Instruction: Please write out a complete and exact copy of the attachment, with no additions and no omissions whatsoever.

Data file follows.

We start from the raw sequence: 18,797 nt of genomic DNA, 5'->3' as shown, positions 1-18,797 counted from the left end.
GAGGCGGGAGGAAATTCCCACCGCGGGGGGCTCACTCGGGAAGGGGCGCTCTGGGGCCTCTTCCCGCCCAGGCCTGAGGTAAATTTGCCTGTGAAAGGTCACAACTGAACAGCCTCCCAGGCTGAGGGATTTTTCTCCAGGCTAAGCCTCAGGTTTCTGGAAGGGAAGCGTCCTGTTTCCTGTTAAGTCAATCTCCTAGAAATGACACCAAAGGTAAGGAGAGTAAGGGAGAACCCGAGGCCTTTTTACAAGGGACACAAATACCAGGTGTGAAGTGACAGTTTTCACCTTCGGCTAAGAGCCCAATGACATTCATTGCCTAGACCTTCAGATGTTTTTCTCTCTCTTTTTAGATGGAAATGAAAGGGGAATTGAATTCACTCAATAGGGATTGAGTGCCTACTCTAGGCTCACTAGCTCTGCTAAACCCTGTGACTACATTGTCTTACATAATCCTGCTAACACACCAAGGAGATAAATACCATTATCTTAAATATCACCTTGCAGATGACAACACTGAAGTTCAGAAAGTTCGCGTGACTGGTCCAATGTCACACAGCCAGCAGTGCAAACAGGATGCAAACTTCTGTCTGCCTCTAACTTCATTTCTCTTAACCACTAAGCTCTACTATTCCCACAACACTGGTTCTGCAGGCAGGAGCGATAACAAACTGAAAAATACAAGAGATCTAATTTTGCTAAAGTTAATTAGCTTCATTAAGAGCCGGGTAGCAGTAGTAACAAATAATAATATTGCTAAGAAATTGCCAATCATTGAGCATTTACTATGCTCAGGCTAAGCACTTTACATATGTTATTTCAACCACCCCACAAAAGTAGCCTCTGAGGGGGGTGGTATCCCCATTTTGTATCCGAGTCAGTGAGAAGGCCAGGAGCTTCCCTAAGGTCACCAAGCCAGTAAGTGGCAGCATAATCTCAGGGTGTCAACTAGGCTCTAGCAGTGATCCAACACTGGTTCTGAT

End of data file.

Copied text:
We start from the raw sequence: 18,797 nt of genomic DNA, 5'->3' as shown, positions 1-18,797 counted from the left end.
GAGGCGGGAGGAAATTCCCACCGCGGGGGGCTCACTCGGGAAGGGGCGCTCTGGGGCCTCTTCCCGCCCAGGCCTGAGGTAAATTTGCCTGTGAAAGGTCACAACTGAACAGCCTCCCAGGCTGAGGGATTTTTCTCCAGGCTAAGCCTCAGGTTTCTGGAAGGGAAGCGTCCTGTTTCCTGTTAAGTCAATCTCCTAGAAATGACACCAAAGGTAAGGAGAGTAAGGGAGAACCCGAGGCCTTTTTACAAGGGACACAAATACCAGGTGTGAAGTGACAGTTTTCACCTTCGGCTAAGAGCCCAATGACATTCATTGCCTAGACCTTCAGATGTTTTTCTCTCTCTTTTTAGATGGAAATGAAAGGGGAATTGAATTCACTCAATAGGGATTGAGTGCCTACTCTAGGCTCACTAGCTCTGCTAAACCCTGTGACTACATTGTCTTACATAATCCTGCTAACACACCAAGGAGATAAATACCATTATCTTAAATATCACCTTGCAGATGACAACACTGAAGTTCAGAAAGTTCGCGTGACTGGTCCAATGTCACACAGCCAGCAGTGCAAACAGGATGCAAACTTCTGTCTGCCTCTAACTTCATTTCTCTTAACCACTAAGCTCTACTATTCCCACAACACTGGTTCTGCAGGCAGGAGCGATAACAAACTGAAAAATACAAGAGATCTAATTTTGCTAAAGTTAATTAGCTTCATTAAGAGCCGGGTAGCAGTAGTAACAAATAATAATATTGCTAAGAAATTGCCAATCATTGAGCATTTACTATGCTCAGGCTAAGCACTTTACATATGTTATTTCAACCACCCCACAAAAGTAGCCTCTGAGGGGGGTGGTATCCCCATTTTGTATCCGAGTCAGTGAGAAGGCCAGGAGCTTCCCTAAGGTCACCAAGCCAGTAAGTGGCAGCATAATCTCAGGGTGTCAACTAGGCTCTAGCAGTGATCCAACACTGGTTCTGAT